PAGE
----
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How to Leave a Mark - NYTimes.com
JAN. 27, 2015 | NYT |David Brooks.

Impact investors seek out companies that are intentionally designed both to make a profit and provide a measurable and accountable social good. Impact funds are frequently willing to accept lower financial returns for the sake of doing good — say a 7 percent annual return compared with an 11 percent return. But some impact investors are seeking to deliver market-rate returns....It’s hard to find a reliable way to measure the social impact of these dual-purpose companies. Impact investors have also had trouble finding scalable deals to invest in. It costs as much to do due diligence on a $250 million deal as on a $25 million deal, so many firms would rather skip the small stuff... impact investing is now entering the mainstream. An older generation used their (rigorous) business mind in one setting and then their (often sloppy) charity mind in another. Today more people want to blend these minds. Typically a big client, or a young heir, will go to his or her investments adviser and say, “I want some socially useful investments in my portfolio.”...Impact investing is not going to replace government or be a panacea, but it’s one of a number of new tools to address social problems. If you want to leave a mark on the world but are unsure of how to do it, I’d say take a look. If you’re a high-net-worth individual (a rich person), ask your adviser to get you involved. If you’re young and searching, get some finance and operational skills and then find a way to get involved in a socially useful investment proposition. If you’ve got a business mind, there are huge opportunities to build the infrastructure (creating measuring systems, connecting investors with deals).
David_Brooks  capitalism  impact_investing  hard_to_find  Michael_McDerment  high_net_worth  new_graduates  skills  passions  passion_investing  TBL  social_impact  measurements  high-impact  heirs 
january 2015 by jerryking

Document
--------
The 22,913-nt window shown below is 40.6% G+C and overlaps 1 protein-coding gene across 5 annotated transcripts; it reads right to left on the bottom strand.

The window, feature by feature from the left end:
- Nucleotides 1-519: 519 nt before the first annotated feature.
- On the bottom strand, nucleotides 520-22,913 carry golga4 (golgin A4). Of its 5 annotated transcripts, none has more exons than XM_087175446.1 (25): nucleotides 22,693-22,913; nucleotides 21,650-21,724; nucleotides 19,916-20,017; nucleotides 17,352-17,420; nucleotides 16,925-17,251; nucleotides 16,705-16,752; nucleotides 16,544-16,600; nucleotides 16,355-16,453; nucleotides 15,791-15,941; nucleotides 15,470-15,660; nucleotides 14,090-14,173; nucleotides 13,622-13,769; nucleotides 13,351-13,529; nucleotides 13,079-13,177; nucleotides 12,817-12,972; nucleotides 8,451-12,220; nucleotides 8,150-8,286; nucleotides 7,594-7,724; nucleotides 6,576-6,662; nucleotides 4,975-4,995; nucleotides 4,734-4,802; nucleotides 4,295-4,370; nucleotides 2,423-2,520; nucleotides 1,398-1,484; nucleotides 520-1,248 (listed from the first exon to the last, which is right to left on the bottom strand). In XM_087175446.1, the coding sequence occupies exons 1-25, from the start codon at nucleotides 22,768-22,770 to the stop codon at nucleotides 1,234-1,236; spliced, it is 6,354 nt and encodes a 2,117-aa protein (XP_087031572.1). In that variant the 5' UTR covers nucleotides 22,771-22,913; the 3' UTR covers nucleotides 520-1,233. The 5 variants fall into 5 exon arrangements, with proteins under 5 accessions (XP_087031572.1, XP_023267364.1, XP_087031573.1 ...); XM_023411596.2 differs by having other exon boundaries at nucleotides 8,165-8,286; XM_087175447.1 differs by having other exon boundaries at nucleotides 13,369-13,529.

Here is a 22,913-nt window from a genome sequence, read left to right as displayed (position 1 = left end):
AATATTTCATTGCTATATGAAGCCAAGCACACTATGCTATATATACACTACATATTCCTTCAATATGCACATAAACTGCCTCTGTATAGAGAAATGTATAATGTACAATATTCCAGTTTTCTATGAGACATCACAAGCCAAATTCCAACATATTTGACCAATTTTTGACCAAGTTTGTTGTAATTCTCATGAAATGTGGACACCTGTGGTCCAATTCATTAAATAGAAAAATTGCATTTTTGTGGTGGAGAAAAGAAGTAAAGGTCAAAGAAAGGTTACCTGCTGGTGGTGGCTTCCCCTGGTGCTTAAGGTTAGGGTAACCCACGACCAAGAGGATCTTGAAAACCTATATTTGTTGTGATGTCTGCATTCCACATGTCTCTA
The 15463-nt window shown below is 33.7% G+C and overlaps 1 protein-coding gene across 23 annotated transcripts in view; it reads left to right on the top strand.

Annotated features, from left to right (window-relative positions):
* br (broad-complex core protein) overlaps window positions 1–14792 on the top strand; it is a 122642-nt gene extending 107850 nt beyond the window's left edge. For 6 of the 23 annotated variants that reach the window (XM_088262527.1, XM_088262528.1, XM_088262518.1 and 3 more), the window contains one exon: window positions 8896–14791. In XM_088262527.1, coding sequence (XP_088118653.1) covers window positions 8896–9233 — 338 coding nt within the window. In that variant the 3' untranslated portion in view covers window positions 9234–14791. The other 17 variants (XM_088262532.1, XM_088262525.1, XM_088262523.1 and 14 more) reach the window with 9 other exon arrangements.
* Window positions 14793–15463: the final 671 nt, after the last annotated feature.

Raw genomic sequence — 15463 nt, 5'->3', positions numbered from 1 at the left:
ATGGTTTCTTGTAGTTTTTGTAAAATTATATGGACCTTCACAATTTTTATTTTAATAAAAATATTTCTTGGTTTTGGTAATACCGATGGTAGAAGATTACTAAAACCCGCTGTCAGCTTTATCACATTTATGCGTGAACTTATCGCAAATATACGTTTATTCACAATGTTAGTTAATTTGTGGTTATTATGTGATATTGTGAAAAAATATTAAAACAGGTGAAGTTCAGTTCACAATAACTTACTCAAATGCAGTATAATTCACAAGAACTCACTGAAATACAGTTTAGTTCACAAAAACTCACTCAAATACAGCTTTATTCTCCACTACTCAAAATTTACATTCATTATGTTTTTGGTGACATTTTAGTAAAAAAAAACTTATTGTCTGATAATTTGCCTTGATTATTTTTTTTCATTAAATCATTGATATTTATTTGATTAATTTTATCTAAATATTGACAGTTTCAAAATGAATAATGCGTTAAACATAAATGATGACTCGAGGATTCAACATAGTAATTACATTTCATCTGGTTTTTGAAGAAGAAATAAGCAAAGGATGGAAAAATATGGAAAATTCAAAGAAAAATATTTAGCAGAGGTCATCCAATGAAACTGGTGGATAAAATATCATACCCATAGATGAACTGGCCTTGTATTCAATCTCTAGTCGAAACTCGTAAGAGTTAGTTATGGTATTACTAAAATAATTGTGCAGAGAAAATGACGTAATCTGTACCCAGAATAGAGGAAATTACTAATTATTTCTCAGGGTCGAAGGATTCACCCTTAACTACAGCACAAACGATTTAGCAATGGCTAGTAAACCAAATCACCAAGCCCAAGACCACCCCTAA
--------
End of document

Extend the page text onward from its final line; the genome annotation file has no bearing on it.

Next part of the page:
How to Be a Social Entrepreneur
October 01, 2010 | Newsweek | by Joel Schectman
TBL  social_entrepreneurship  howto 
october 2010 by jerryking
PGI Releases First Report
Mar 2010 | Business and the Environment. Vol. 21, Iss. 3; pg.
7, 2 pgs | Anonymous. PGI's sustainability report is both engaging and
informative, using audio and animation to illustrate the company's
commitment to sustainability through "Vision, Speed and Efficiency."
PGI's five-year sustainability goals are to:

* Commercialize 10 new sustainable innovations;

* Increase the use of recycled material;

* Reduce the use of non-renewable materials in delivered products by
10%;

* Reduce the use of water in manufacturing by 10%;

* Reduce carbon footprint by 10%;

* Reduce solid waste from manufacturing processes by 10%;

* Reduce recordable safety incidents to zero;

* Report at an "A" GRI application level; and

* Achieve a "low risk" employee engagement benchmark level.
ProQuest  employee_engagement  TBL  sustainability  goal-setting  water_footprints 
september 2010 by jerryking
PGI Releases First Report
Mar 2010.| Business and the Environment. : Vol. 21, Iss. 3; pg. 7, 2 pgs | Anonymous
ProQuest  TBL  Freshbooks 
september 2010 by jerryking
The triple bottom line : how today's best-run companies are achieving economic, social, and environmental success-and how you can too : Savitz, Andrew W. : Book, Regular Print Book : Toronto Public Library
Andrew Savitz' text centers on how companies can become more
profitable by doing the right thing. The author first looks at how and
why some well known corporations have begun to respond to pressures for
greater accountability in recent years, and then offers corporate
leaders a set of tools--must-do's, don't do's, and simple charts and
lists--and stories demonstrating how to adjust business practices to
achieve sustainability.
Agincourt
Book Nonfiction In Library 658.408 SAV
TBL  social_Impact 
august 2010 by jerryking
Putting the Triple Bottom Line to Work | Business
November 11, 2009 | GreenBiz.com | By Mark McElroy
TBL 
august 2010 by jerryking
Why 'Social Enterprise' Rarely Works - WSJ.com
JUNE 1, 2007 | Wall Street Journal | by BEN CASSELMAN
business  nonprofit  TBL 
may 2009 by jerryking

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